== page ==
*When am I ever going to use this in life?*

My students asked me this question all the time. The truth is, I didn’t know what my students’ futures would be or what math they would need to use. We didn’t do math problems just so they would be able to do those same problems later in life. We did them so the students would learn to think mathematically and be able to solve the new problems they would encounter at each of life’s turns.

The Application Problems that we pose to students help them understand mathematical concepts by making the contexts more concrete. These problems are essential for students to build the skill to transfer mathematical learning to new and different contexts. That is the goal—educating students who know and can apply mathematical concepts to the world around them.

**Help your students connect Application Problems and symbolic math.**

Many of us learned how to solve math problems procedurally. For example, you probably learned to multiply fractions with the rule *multiply the numerators, then multiply the denominators*. But how many of us understood *why* we were doing that and *when* we needed to do it to solve a problem?

Consider this symbolic math problem and a related Application Problem.

Connecting symbolic math to an Application Problem helps clarify the purpose and the meaning of the mathematics. Students who connect the fractions in the abstract problem to the actions and results in the Application Problem build a deeper understanding of fractions and of multiplication. Exposure to and discussion of connections to problems in additional contexts help students learn to appropriately transfer their knowledge about fraction multiplication to new situations.

**Use the Read–Draw–Write framework to help your students solve Application Problems.**

*Eureka Math*® emphasizes the Read–Draw–Write (RDW) process as an overarching framework to help students make sense of and solve Application Problems. This framework encourages students to make connections between the problem and the symbolic math they learn.

Read |
Students read the entire problem to get an idea of the big picture. They consider what is known and what is unknown. |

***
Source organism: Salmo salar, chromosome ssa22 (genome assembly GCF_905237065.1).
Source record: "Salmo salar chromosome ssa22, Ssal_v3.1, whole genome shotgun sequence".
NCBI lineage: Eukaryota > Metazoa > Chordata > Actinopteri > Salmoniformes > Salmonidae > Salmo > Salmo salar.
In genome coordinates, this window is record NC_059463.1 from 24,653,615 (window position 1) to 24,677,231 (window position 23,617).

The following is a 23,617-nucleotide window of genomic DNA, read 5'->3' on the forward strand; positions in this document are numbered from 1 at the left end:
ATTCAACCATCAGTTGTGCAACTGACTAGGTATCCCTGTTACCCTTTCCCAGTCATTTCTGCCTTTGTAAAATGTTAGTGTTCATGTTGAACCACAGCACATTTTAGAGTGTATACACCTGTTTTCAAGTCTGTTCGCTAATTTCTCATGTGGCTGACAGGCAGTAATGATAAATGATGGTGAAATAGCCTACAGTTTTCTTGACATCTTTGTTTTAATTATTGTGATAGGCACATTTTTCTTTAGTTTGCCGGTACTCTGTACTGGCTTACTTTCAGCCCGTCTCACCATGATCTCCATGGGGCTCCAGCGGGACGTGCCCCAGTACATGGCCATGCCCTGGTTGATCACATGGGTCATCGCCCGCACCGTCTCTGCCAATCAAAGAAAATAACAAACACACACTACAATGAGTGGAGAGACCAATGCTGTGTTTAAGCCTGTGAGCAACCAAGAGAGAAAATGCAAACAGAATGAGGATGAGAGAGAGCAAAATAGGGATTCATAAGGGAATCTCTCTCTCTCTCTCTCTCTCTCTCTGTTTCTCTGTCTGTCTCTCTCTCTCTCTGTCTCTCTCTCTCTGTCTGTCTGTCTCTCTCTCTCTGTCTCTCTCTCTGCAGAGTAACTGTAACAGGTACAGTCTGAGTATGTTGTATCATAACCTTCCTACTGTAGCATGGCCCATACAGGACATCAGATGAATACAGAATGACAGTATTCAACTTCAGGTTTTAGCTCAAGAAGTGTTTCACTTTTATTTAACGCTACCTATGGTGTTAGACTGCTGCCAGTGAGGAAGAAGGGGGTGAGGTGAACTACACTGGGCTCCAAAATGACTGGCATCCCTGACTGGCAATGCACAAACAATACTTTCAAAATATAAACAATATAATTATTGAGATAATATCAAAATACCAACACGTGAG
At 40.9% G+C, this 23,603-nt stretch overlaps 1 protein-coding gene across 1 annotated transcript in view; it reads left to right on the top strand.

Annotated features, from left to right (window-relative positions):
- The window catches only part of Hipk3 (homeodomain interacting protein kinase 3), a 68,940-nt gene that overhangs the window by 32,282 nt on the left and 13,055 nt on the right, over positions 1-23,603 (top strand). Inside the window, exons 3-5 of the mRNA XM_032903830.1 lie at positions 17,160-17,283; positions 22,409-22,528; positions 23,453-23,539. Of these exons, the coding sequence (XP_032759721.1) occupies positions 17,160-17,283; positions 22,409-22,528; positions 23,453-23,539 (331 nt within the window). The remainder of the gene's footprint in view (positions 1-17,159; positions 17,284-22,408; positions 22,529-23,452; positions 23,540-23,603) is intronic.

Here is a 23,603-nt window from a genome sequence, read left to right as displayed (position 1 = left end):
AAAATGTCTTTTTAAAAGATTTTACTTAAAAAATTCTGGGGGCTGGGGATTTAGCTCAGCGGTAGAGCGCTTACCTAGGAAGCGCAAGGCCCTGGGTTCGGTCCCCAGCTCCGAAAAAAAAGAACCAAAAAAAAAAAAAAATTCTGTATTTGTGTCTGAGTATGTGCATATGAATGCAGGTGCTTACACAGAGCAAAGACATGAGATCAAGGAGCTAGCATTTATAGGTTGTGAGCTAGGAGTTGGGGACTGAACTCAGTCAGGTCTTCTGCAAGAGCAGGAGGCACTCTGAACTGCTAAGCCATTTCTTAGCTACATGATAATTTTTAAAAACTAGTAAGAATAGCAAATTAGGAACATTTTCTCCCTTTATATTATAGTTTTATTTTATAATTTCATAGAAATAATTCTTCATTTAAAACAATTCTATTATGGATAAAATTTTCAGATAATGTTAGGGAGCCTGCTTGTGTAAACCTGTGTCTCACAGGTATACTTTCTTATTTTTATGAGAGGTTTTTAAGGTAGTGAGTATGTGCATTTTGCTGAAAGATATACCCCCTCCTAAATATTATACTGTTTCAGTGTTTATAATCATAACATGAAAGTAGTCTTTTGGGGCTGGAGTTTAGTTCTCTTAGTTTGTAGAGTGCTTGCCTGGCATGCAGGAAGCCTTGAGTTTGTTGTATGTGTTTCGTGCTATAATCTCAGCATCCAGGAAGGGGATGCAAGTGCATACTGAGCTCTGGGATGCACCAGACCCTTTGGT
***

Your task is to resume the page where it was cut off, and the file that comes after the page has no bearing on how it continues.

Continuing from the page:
Draw |
Students reread the problem, one chunk of information at a time, and stop to model their thinking with a math drawing. After each chunk, students ask themselves, Can I draw something now? What can I draw? |

Write |
Students write a symbolic math statement that represents their thinking, based on their math drawing. Next, they recontextualize the problem and write an answer statement in the original context of the problem. Finally, students consider the reasonableness of their answer. |

The RDW process is a flexible approach that can be applied to any word problem students encounter. It encourages students to make sense of the mathematical information instead of scanning for numbers and keywords, which can often point students in the wrong direction. More information about the RDW process can be found in the Module 1 Overview at each grade level in Kindergarten through Grade 5.

**Use different**** modes of delivery for different purposes.**

You and your students may engage with Application Problems in different ways, including modeling, guided application, and independent practice.

Systematic Modeling of and Instruction in the RDW Process |
The teacher models the entire RDW process with interactive questioning and some choral response. After students complete the problems, they might reflect with a partner on the steps they used to solve. Then students might be given the same or a similar problem to solve for homework. |

Guided Application of the RDW Process |
Each student has a copy of the question. Though guided by the teacher, students work independently at times and then come together again. Timing is important. The debrief might include selecting different student work to share. |

Independent Practice with Productive Struggle |
The students are given a word problem to solve and an extended amount of time to solve it. The teacher circulates, observes, lightly supports, and thinks about which student’s work to share. When sharing student work, the teacher uses questioning to encourage students to think about the work. |

Think about how moving flexibly among these three modes of delivery can support students. Modeling is especially useful for situations where you might want students to try something new. Guided application might be more effective once students have some familiarity with the concepts or methods. With independent practice, students can engage in productive struggle when they have enough foundation to tackle the new aspects of the problem on their own. You will likely find yourself using a combination of these modes of delivery, depending on the math problem and your students’ needs. However, don’t neglect independent practice. Those moments of productive struggle can lead to the most student growth.

*Eureka Math* builds application throughout each topic and module instead of only addressing word problems in their own separate lesson. This allows students to gain experience with contextualizing and decontextualizing mathematics. The result is that your students will be more confident and flexible problem solvers. They will transfer their mathematical knowledge to new situations throughout the school year and develop the skills needed to independently solve new problems.

#### Carrie Thornton

Carrie Thornton is a Eureka Math Implementation Leader. She is a former 4th grade teacher and new teacher mentor from Bethel School District in Washington state.

Topics: Implementation Support